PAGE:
Editor’s Note: This article was provided by John Hennessy and transcribed by Jackie Martin.
OUR ARMY CORRESPONDENCE.
LETTERS FROM PETERSBURG.
CAMP NEAR PETERSBURG, VA.
July 14, 1864.
EDITOR SENTINEL—DEAR SIR: It would be difficult to convey to you the exact condition of things here in our front, or make known the progress we have made during the last fortnight, even were it not contraband; therefore I can only point to the similar condition of affairs before Vicksburg up to the 3d of July, ’63; on the morning of the 4th we saw the progress that had been made,—the results of that long and trying campaign—they became apparent. So now, I cannot show the progress or the results, but I hope in a few days they will be gloriously apparent to all. I have no doubt as to the results. It may not be of so much importance, but the moral effects will be nearly equal. Digging constantly from first to last—battery after battery is being placed into position, and fort after fort is being built, until the amount of labor, as seen in the result—the work of engineering skill—is almost incredible.
Our regiment for a few days has been at work building a large fort wherein are to be placed some large mortars. As they were being relieved this morning, and were passing out, our Major (who was in command) Phineas P. Bixby, was wounded severely in the shoulder, but no bones were broken. It is a bad wound and will lay him up for some months. He obtained a leave of absence for sixty days and starts for New Hampshire to-morrow.
Capt. Robert L. Ela is now in command of the regiment. He is the only one left of the original ten captains who came out with the regiment. It numbers some three hundred men for duty.—Surgeon Cooper and 2d Asst. E. P. Pierce are on duty at the 2d Division Hospital, 9th A. C.; the first as one of the Operating Board, and the latter has charge of the Hospital records; and 1st Asst. J. H. Noyes is in charge of the regiment, and is with them at the front.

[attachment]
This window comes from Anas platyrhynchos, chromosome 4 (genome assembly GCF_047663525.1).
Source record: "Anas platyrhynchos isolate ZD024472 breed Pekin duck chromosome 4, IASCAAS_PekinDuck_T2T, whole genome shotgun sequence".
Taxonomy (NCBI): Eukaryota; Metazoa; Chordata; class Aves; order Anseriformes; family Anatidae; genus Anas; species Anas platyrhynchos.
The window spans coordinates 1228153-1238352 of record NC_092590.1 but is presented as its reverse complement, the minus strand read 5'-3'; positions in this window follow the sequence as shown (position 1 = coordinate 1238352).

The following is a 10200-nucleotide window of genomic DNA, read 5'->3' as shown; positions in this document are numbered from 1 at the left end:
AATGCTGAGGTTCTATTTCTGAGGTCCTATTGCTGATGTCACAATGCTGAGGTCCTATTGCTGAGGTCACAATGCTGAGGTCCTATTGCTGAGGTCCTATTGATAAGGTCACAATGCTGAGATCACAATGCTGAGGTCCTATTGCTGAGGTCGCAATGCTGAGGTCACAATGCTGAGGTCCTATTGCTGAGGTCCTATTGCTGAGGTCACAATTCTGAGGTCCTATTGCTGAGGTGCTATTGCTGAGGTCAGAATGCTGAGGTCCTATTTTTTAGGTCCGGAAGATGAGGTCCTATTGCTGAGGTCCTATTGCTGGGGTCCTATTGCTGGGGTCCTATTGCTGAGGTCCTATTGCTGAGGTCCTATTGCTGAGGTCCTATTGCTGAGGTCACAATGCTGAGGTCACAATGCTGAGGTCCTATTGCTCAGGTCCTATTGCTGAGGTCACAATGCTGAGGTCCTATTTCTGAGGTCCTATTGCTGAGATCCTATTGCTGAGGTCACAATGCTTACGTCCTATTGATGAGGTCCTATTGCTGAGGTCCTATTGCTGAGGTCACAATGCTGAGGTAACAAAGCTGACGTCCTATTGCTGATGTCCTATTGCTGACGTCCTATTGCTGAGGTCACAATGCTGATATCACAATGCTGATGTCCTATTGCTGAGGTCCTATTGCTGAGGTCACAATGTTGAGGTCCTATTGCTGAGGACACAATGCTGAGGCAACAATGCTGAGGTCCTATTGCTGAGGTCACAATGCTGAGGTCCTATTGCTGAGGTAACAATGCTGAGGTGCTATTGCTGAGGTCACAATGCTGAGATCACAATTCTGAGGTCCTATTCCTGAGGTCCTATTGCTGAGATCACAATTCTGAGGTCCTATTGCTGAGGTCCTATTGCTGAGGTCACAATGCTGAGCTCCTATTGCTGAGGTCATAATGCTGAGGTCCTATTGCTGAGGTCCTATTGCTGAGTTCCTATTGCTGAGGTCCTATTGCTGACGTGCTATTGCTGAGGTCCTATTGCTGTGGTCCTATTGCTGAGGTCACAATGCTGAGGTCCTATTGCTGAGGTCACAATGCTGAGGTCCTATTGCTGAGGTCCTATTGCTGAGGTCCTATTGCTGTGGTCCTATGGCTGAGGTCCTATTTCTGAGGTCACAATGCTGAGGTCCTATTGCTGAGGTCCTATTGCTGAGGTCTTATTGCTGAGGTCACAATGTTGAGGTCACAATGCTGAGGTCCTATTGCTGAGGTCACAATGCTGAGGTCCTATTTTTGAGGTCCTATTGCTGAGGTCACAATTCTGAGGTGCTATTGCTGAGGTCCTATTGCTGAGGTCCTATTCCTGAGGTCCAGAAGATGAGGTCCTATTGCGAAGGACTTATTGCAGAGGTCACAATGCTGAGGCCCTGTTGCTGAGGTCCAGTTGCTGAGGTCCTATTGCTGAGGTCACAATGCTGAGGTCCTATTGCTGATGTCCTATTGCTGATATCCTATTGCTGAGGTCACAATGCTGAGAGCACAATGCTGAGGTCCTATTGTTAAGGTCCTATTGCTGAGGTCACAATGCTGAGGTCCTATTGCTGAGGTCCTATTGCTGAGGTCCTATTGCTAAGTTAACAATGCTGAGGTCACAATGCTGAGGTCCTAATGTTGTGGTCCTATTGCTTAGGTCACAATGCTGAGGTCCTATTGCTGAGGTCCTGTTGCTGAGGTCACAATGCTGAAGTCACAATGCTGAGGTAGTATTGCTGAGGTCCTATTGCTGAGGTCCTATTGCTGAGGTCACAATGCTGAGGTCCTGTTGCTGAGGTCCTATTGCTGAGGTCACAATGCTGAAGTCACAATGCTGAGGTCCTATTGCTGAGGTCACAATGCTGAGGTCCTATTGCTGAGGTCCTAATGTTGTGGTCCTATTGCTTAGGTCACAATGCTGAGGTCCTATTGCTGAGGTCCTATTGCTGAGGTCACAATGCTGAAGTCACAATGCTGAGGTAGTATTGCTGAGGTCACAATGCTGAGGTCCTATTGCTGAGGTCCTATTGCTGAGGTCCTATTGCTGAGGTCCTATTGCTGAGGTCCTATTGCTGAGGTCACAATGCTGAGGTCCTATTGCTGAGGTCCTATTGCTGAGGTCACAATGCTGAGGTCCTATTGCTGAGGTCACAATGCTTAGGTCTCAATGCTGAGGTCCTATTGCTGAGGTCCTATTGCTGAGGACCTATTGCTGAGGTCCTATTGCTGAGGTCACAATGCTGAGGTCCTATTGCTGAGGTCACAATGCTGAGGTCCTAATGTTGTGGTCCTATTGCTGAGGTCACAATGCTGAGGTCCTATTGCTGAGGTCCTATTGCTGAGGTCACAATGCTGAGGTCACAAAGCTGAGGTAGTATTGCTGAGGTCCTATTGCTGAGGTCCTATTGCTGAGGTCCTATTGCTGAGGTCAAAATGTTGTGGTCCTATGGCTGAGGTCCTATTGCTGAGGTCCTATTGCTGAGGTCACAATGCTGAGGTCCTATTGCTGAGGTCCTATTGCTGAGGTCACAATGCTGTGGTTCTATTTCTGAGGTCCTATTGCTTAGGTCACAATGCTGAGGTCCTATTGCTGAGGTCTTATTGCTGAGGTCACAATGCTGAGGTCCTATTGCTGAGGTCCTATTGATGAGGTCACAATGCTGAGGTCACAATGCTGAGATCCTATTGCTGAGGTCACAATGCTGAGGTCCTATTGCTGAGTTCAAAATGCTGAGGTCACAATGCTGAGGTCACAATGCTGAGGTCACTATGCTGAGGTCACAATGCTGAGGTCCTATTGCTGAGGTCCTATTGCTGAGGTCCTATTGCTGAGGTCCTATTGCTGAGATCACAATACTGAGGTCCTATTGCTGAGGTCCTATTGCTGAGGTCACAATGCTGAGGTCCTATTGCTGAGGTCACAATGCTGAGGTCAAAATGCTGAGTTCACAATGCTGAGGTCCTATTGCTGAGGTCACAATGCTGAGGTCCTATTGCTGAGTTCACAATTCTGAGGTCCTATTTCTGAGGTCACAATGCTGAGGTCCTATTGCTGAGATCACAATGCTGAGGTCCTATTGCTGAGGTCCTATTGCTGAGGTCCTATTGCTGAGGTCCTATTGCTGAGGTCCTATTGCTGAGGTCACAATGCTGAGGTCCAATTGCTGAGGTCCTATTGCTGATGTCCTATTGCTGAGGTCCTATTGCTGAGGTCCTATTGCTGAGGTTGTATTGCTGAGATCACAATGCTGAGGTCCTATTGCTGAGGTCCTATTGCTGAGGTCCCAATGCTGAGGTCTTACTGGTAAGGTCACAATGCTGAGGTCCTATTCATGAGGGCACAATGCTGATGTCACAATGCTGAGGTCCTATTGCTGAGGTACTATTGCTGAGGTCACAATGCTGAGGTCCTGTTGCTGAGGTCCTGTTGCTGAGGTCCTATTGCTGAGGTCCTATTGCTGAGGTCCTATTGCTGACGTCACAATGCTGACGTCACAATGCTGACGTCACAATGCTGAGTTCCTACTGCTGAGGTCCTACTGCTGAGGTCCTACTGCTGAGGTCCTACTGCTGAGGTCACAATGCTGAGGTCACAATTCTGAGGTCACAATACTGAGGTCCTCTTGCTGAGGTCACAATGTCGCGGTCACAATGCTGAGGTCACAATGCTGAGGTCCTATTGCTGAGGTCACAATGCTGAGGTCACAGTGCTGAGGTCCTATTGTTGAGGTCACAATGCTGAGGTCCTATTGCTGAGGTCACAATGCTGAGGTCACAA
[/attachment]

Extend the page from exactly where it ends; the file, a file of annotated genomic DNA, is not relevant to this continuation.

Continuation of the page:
The weather is hot and dry, no rain having fallen for a long time of any amount. There are many good springs in this region, and with the large quantities of ice found stored in ice-houses on most every large plantation in this vicinity, furnish us with cooling drinks these hot days, which are delicious and refreshing.
Our rations with the addition of fresh vegetables, which we receive from the U. S. Sanitary Commission, are much better than we could expect. The health of the veteran troops is in good condition. The new troops suffer more from exposures, but there is not much sickness prevailing.
The following are the casualties in the 6th and 9th regiments up to date.
Killed—Peter Kellison, Co. K. Wounded—Eleazer Trombly, Co. I, in foot; Henry Asher, K, in leg; John Cook, C, in finger; John Baker, K, in ankle; Thomas Murray, K, in leg; James Gaudray, C, thorax, severely.
9th N. H.—Charles Peterson, Co. C, in forearm. L.1
- “Letters from Petersburg.” New Hampshire Sentinel. July 21, 1864, p. ? col. ? ↩